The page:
The 30 Week Project - (2 week long) Week 3
Thanks to work, and preparations for Deepawali, the second week of my project lasted a couple of days longer than two weeks. But through it all I'm happy that I was able to stick to my rule of devoting only the non-productive time to the book at hand.
The book that I'm done with now is "Gandhi An Autobiography - The story of my experiments with truth", which, as I know now, was written in Gujarati originally. The style of the book is very simple and conversational, which makes it an easy read. The author didn't write it in one go, or take too much time out from his daily schedule to pen this. Instead, he tried to complete a chapter or two each week, which makes it easy for the reader to have breaks between chapters (and suited my reading pattern just fine).
The author is one of those people who bring out deeply polarizing opinions in people. I am yet to meet someone who looks at him objectively, he is either the Mahatma or the selfish politician who played favourites when it mattered the most - nothing in between. It has been my attempt for some time to look at people and situations objectively, and I feel I've succeeded to some extent with the exception of deifying Sachin Tendulkar (like right now it's pissing me that Blogger has a red line under the words "Sachin" and "Tendulkar", what kind of text-editing software does not include God's name in its dictionary). It is with that context that I started reading this book.
As I mentioned, the book is fairly simple and fluid, though it does assume some knowledge of the events around the book's time. I would assume most Indians would have no problem with that, but if you are someone who is not too familiar with Indian freedom struggle I would recommend you to have some supplemental material at hand, maybe just Wikipedia. I would say it also assumes some knowledge about Indian caste system but I wouldn't be able to expand on that since I take most of that knowledge for granted. The author talks about his various trials and experiments in search for truth, and his application of the principles of truth in all matter of his life be it deciding the menu of the next meal or the next step in the struggle against India's British rulers. There is a whole lot of material devoted to the topics which most wouldn't find too engrossing, like development/evolution of his dietary regimen, but to me they demonstrate how devoted he was in trying to apply the principles of truth to each and every aspect of his life. There is criticism and acceptance of shortcomings, but somehow the worst of self-criticism never sounds as scathing as even the most constructive of critical comments from another person. This is an area where I feel biographies score over autobiographies.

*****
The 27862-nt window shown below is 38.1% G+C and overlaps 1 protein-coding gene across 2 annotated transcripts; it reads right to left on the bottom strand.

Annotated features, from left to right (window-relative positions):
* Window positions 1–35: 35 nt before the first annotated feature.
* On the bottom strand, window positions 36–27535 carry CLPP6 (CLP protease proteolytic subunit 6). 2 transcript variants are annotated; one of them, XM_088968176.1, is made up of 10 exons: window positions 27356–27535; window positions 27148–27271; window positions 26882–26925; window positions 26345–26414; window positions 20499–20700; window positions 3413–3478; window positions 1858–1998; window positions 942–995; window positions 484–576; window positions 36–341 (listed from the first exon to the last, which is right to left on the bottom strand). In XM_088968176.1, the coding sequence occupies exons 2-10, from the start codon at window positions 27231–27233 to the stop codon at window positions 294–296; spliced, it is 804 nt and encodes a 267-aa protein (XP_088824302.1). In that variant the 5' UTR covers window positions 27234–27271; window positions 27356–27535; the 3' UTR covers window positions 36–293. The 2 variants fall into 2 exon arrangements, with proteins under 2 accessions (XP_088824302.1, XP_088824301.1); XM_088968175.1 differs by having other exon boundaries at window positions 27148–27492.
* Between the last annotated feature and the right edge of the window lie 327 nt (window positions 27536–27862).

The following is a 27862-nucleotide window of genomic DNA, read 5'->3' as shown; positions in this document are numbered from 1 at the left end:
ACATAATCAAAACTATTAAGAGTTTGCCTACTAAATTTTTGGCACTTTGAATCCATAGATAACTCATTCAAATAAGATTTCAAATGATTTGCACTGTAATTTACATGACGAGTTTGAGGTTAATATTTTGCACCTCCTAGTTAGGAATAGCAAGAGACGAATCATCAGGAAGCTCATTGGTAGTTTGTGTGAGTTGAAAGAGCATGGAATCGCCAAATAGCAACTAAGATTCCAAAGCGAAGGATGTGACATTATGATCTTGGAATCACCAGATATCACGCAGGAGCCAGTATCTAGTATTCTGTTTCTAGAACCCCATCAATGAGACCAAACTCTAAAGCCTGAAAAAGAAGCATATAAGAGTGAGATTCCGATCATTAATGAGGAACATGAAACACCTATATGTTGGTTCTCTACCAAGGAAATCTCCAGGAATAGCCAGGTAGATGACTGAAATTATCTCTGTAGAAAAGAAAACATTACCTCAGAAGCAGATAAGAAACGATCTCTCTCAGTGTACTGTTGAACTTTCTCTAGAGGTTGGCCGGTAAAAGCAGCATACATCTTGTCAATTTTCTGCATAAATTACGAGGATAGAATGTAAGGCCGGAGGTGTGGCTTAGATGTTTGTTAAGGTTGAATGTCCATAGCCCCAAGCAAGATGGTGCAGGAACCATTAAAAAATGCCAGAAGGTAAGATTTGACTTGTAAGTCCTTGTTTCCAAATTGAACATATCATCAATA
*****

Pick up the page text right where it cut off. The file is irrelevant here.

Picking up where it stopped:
The book was finished some 20 years before India became independent and so unfortunately it does not cover possibly the most turbulent of times in our freedom struggle history. It also predates most of the events/actions for which Gandhi was heavily criticized later (handling of Bhagat Singh hanging, choice of PM, handling of Pakistan etc.) I would love to read an account of those times from someone like Gandhi who's in the center of it all, hoping off-course that he would be as honest in recounting those times as he is in this book. Still, it provides a very informative window into the inner world of one of the most important people in our history. I say you should take out the time to read it, and try to remain objective :-)